Benefits Buzz

COVID-19 Emergencies Coming to an End

Posted on February 8th, 2023

It’s official. The Biden Administration announced the COVID-19 national emergency and public health emergency will end on May 11, 2023. The advanced notice is to allow time for states, hospitals, insurers, and others to prepare for changes that have been in place since the emergencies were first declared. Here’s what that means for healthcare and healthcare coverage.

Vaccines and Testing

The federal government will no longer be absorbing the costs for COVID-19 vaccines and testing. Those costs will shift to individuals and health plans. Individuals will be responsible for COVID-19 testing and treatment costs, subject to the cost-sharing requirements of their health plan. Vaccines will be covered by health plans at 100% as a required preventive care benefit, but only at in-network providers.


States will begin the Medicaid redetermination process starting in April. While the COVID-19 emergencies have been in place, states have foregone redetermining eligibility for Medicaid coverage in return for increased federal funding. It’s believed that several million individuals will lose Medicaid coverage once the redetermination process begins. Please note this process is beginning prior to May 11, 2023 because of a previously passed spending bill by Congress.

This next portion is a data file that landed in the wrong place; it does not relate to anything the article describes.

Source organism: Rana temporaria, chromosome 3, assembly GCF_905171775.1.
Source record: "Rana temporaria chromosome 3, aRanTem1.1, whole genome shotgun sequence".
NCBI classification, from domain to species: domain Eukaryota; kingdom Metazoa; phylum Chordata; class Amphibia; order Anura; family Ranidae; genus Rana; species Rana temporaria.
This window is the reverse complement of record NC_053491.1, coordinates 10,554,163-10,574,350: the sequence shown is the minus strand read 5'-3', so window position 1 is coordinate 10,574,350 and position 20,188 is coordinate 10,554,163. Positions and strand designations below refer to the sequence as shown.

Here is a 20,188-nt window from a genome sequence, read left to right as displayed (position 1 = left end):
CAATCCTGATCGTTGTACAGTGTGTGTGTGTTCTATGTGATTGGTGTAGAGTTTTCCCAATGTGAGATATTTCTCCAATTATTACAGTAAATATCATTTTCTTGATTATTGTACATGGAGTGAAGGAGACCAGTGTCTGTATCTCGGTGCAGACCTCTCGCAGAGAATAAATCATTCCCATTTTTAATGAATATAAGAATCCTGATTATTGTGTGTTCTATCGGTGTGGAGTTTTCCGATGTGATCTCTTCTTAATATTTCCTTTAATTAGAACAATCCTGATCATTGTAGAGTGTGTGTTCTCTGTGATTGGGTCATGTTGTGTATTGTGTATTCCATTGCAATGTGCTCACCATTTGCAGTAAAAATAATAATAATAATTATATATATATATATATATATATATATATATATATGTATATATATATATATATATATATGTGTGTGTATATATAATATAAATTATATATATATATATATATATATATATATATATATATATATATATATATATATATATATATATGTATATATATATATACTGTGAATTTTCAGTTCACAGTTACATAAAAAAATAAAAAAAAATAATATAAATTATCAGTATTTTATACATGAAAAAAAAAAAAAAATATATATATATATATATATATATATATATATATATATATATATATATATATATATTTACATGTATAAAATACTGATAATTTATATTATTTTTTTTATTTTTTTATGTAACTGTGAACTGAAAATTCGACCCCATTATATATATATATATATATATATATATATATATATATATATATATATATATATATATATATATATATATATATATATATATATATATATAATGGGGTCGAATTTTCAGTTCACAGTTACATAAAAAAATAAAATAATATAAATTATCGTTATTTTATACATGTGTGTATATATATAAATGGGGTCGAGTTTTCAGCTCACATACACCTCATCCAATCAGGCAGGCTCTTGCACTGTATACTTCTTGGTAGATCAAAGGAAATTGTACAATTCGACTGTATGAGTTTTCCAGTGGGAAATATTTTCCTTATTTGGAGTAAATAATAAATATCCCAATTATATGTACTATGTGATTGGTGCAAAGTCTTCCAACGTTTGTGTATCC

Hospitals have received increased payments from the government when treating Medicare patients who havebeen diagnosed with COVID-19. These increased payments will come to an end.

ERISA Plan Extensions

Health and welfare plans that are subject to ERISA have been required to extend certain benefit deadlines. In particular, employees and their covered dependent have had extra time to:

Enroll in a group health plan under a qualified HIPAA special enrollment period.
Elect COBRA coverage, make a COBRA premium payment, or notify the plan administrator of a COBRA qualifying event or determination of a disability.
File a claim for benefits, appeal a claim that was denied in whole or in part, request an external review of a final adverse benefit determination, or file information to perfect a request for an external review.

ERISA Plan Extensions (cont’d)

Employers and health plans have been required to disregard a period of time called the “Outbreak Period” when extending these benefit deadlines. Plan deadlines have been required to be extended to the earlier of 1) one year from the original deadline, or 2) sixty days from the end date of the national emergency - a date which is now known to be July 10, 2023. Regular deadlines will be enforced for events occurring after this date. As we get closer to the COVID-19 emergency end dates, we may see additional guidance from regulators to help with all these transitions.


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